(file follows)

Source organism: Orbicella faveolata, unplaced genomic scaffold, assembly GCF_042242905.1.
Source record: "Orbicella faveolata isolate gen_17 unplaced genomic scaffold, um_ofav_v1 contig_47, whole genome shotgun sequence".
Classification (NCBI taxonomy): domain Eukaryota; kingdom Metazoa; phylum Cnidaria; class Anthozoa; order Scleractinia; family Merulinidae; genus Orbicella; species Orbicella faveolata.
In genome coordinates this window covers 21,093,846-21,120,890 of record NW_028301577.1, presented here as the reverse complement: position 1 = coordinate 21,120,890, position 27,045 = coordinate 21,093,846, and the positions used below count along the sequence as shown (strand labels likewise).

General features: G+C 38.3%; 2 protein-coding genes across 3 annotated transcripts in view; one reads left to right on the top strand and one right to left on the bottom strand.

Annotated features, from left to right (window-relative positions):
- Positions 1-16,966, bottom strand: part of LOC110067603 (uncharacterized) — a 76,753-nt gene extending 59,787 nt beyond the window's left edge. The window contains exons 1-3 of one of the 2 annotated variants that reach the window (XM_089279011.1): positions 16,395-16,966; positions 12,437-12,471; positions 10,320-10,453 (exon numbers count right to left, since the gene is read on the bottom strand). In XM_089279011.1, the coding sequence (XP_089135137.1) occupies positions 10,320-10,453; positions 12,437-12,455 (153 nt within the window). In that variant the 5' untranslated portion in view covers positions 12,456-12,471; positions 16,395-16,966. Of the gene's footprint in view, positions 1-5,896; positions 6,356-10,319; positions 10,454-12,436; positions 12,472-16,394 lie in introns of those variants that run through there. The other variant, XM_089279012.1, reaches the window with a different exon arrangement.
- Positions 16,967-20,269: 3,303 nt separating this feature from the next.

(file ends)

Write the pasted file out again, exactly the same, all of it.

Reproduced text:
Source organism: Orbicella faveolata, unplaced genomic scaffold, assembly GCF_042242905.1.
Source record: "Orbicella faveolata isolate gen_17 unplaced genomic scaffold, um_ofav_v1 contig_47, whole genome shotgun sequence".
Classification (NCBI taxonomy): domain Eukaryota; kingdom Metazoa; phylum Cnidaria; class Anthozoa; order Scleractinia; family Merulinidae; genus Orbicella; species Orbicella faveolata.
In genome coordinates this window covers 21,093,846-21,120,890 of record NW_028301577.1, presented here as the reverse complement: position 1 = coordinate 21,120,890, position 27,045 = coordinate 21,093,846, and the positions used below count along the sequence as shown (strand labels likewise).

General features: G+C 38.3%; 2 protein-coding genes across 3 annotated transcripts in view; one reads left to right on the top strand and one right to left on the bottom strand.

Annotated features, from left to right (window-relative positions):
- Positions 1-16,966, bottom strand: part of LOC110067603 (uncharacterized) — a 76,753-nt gene extending 59,787 nt beyond the window's left edge. The window contains exons 1-3 of one of the 2 annotated variants that reach the window (XM_089279011.1): positions 16,395-16,966; positions 12,437-12,471; positions 10,320-10,453 (exon numbers count right to left, since the gene is read on the bottom strand). In XM_089279011.1, the coding sequence (XP_089135137.1) occupies positions 10,320-10,453; positions 12,437-12,455 (153 nt within the window). In that variant the 5' untranslated portion in view covers positions 12,456-12,471; positions 16,395-16,966. Of the gene's footprint in view, positions 1-5,896; positions 6,356-10,319; positions 10,454-12,436; positions 12,472-16,394 lie in introns of those variants that run through there. The other variant, XM_089279012.1, reaches the window with a different exon arrangement.
- Positions 16,967-20,269: 3,303 nt separating this feature from the next.